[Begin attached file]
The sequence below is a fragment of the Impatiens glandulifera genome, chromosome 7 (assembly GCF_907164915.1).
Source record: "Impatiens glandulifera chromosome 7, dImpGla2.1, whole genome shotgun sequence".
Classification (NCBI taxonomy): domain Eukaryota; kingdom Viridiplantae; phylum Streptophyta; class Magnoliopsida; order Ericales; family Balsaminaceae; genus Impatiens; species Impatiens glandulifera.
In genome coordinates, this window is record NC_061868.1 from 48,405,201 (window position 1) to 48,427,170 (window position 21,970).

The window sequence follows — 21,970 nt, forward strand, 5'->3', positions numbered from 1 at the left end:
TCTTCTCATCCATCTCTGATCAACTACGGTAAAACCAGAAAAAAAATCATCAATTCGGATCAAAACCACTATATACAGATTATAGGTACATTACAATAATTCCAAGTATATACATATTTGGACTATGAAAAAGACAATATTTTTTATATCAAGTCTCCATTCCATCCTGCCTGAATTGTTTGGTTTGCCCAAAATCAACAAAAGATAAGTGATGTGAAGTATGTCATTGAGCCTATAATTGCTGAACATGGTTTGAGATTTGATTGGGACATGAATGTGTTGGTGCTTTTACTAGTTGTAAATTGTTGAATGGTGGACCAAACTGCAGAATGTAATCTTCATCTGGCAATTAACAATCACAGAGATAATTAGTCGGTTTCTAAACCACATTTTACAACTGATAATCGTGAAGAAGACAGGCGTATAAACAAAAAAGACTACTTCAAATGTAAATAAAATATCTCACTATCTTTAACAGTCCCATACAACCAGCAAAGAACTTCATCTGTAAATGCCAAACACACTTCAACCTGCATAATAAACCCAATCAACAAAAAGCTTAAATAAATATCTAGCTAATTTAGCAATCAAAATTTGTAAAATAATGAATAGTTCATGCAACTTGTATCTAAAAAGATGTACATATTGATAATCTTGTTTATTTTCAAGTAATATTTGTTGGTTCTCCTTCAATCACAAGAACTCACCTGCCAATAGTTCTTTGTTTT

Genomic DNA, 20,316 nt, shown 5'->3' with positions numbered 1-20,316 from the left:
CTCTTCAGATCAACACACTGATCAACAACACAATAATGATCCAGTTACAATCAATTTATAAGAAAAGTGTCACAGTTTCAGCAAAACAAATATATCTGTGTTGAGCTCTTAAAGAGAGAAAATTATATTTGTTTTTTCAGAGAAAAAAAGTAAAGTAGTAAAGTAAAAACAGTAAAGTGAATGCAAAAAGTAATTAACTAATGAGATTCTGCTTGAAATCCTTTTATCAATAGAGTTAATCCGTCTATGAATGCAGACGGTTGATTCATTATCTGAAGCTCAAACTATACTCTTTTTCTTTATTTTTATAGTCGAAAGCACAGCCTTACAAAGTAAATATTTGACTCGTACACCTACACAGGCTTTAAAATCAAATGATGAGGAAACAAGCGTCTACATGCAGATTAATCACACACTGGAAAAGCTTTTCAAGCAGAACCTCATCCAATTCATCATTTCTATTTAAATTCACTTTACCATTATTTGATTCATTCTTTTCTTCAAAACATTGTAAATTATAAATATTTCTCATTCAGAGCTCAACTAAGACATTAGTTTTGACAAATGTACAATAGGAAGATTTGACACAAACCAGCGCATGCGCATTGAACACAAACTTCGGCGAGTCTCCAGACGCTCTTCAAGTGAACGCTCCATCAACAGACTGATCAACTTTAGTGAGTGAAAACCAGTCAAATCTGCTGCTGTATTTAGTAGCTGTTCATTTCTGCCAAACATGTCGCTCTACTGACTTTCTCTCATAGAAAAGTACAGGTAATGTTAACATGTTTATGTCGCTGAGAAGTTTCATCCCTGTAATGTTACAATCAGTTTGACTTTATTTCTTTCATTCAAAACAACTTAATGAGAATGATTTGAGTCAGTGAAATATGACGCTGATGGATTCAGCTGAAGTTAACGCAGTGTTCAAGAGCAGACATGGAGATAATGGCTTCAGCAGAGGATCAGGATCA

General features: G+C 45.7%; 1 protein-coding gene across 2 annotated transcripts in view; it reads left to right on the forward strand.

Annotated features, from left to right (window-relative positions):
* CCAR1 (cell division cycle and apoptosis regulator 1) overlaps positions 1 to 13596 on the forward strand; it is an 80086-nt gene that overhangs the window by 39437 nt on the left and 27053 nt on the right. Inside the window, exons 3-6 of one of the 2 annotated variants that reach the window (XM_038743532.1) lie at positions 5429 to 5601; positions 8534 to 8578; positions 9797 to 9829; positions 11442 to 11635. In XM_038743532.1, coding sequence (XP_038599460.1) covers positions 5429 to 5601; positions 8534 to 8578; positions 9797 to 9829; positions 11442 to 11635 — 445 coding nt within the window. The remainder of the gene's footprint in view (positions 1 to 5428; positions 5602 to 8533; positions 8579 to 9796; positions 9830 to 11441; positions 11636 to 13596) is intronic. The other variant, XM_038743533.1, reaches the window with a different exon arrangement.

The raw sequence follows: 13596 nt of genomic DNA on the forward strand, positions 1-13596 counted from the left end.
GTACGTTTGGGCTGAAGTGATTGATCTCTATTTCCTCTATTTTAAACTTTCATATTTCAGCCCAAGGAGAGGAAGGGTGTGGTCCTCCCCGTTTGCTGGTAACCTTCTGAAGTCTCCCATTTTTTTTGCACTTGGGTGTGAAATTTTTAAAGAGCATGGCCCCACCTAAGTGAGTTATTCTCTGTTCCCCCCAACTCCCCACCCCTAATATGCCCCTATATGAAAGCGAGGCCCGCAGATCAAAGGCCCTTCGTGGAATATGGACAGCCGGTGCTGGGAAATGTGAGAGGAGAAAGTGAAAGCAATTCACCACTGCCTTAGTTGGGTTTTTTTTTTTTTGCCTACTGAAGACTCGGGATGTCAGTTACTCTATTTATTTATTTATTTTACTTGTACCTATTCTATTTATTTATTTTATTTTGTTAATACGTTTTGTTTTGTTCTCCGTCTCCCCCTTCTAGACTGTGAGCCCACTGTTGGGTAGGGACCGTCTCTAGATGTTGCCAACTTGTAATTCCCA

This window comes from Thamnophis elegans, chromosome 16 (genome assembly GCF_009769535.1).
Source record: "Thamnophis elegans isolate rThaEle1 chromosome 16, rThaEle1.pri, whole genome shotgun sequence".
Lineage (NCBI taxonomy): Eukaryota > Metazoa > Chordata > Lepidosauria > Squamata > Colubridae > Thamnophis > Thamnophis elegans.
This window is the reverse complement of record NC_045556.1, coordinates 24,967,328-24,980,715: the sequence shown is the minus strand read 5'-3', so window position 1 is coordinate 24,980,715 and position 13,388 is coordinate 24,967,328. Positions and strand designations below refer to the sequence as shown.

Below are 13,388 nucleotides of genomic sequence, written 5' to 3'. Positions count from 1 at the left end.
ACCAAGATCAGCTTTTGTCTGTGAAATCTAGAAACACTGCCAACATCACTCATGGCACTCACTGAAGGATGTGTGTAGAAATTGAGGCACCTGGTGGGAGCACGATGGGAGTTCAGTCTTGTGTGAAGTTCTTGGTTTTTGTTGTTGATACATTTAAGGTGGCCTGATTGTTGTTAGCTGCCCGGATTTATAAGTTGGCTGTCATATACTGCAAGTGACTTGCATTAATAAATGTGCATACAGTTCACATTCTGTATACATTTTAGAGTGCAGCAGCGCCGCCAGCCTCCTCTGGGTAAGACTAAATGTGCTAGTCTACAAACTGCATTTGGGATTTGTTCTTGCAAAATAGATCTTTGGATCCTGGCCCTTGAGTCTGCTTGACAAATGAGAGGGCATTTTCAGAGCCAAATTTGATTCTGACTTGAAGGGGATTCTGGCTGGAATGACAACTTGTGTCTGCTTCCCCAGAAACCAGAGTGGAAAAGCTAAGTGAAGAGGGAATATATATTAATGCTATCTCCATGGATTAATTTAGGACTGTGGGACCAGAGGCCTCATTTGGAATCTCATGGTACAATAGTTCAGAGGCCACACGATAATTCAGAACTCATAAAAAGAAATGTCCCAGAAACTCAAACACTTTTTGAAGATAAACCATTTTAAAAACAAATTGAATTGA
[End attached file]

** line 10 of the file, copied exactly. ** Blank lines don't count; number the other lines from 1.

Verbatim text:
Annotated features, from left to right (window-relative positions):